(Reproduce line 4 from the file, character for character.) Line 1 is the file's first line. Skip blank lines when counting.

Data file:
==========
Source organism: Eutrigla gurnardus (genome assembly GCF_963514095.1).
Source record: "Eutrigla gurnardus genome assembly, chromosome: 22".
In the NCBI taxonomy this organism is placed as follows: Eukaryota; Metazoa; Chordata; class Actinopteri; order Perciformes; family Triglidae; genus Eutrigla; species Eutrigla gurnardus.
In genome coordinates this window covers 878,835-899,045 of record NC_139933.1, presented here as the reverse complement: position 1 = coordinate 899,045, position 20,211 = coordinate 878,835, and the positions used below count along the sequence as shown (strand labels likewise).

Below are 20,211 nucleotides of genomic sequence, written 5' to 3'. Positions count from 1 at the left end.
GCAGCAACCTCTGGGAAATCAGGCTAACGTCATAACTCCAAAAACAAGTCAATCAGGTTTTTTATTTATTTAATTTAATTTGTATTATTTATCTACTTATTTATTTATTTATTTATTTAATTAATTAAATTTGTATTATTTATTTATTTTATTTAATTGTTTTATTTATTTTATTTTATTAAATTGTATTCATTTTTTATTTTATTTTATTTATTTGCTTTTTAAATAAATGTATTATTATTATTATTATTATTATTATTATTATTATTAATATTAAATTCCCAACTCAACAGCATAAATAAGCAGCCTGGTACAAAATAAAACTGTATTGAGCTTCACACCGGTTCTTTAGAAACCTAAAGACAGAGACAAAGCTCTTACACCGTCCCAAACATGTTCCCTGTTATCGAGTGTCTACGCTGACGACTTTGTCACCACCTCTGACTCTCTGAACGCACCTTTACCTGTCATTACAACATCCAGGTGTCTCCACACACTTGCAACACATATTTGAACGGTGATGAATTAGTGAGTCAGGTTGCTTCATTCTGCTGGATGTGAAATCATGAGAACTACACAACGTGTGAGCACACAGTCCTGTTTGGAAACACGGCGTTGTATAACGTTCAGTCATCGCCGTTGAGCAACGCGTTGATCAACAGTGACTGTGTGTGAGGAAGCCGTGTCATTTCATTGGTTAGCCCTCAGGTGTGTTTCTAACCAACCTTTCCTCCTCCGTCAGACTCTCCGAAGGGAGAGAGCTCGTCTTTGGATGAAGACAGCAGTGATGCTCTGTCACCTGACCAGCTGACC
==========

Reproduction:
In genome coordinates this window covers 878,835-899,045 of record NC_139933.1, presented here as the reverse complement: position 1 = coordinate 899,045, position 20,211 = coordinate 878,835, and the positions used below count along the sequence as shown (strand labels likewise).